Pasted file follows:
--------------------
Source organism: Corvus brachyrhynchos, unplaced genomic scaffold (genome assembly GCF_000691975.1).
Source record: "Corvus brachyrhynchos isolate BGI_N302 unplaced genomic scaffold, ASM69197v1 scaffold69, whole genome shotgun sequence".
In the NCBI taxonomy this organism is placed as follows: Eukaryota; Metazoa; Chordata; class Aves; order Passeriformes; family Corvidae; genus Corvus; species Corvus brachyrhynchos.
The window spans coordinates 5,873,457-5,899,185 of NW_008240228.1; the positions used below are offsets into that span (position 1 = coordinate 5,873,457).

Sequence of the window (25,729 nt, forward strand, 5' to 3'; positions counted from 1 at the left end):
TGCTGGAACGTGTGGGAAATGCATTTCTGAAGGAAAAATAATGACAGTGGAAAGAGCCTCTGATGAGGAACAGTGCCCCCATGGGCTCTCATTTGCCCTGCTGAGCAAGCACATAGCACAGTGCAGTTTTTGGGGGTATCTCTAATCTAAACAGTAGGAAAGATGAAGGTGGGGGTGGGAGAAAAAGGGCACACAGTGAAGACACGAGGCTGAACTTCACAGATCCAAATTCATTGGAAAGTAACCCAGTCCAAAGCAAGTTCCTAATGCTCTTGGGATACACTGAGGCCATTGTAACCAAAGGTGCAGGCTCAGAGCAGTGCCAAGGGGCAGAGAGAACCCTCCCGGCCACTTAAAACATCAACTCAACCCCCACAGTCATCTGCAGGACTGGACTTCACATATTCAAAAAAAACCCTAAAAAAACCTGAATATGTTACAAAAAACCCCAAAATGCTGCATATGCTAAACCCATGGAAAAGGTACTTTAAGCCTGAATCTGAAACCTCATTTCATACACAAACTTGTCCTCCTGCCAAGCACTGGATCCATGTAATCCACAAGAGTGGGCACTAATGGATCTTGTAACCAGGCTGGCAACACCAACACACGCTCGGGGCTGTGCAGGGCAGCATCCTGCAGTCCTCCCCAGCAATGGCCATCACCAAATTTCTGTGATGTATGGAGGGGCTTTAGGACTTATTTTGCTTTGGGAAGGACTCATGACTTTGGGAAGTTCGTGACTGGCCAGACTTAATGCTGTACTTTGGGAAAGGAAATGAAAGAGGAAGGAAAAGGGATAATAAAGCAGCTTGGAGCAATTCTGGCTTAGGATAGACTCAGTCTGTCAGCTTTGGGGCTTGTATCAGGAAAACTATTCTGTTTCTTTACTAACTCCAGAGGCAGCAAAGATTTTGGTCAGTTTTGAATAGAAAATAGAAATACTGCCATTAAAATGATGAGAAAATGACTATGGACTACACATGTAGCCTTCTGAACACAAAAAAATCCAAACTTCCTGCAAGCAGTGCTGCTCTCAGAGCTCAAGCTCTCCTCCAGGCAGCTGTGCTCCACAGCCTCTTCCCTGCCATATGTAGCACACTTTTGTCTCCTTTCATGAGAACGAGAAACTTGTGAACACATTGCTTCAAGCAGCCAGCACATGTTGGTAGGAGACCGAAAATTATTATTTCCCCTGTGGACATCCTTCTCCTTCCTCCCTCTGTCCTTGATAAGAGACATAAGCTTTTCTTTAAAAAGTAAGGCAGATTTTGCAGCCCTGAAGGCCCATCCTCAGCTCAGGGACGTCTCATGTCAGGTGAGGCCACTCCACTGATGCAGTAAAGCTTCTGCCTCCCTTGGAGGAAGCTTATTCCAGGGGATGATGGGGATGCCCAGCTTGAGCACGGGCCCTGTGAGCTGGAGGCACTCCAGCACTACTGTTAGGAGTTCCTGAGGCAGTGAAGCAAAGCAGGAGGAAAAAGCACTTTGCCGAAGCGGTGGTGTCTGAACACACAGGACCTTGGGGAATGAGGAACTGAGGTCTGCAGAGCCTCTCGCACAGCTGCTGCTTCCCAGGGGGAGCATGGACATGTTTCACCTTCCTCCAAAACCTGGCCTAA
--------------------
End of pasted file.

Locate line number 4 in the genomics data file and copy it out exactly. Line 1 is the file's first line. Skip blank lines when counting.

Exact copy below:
The window spans coordinates 5,873,457-5,899,185 of NW_008240228.1; the positions used below are offsets into that span (position 1 = coordinate 5,873,457).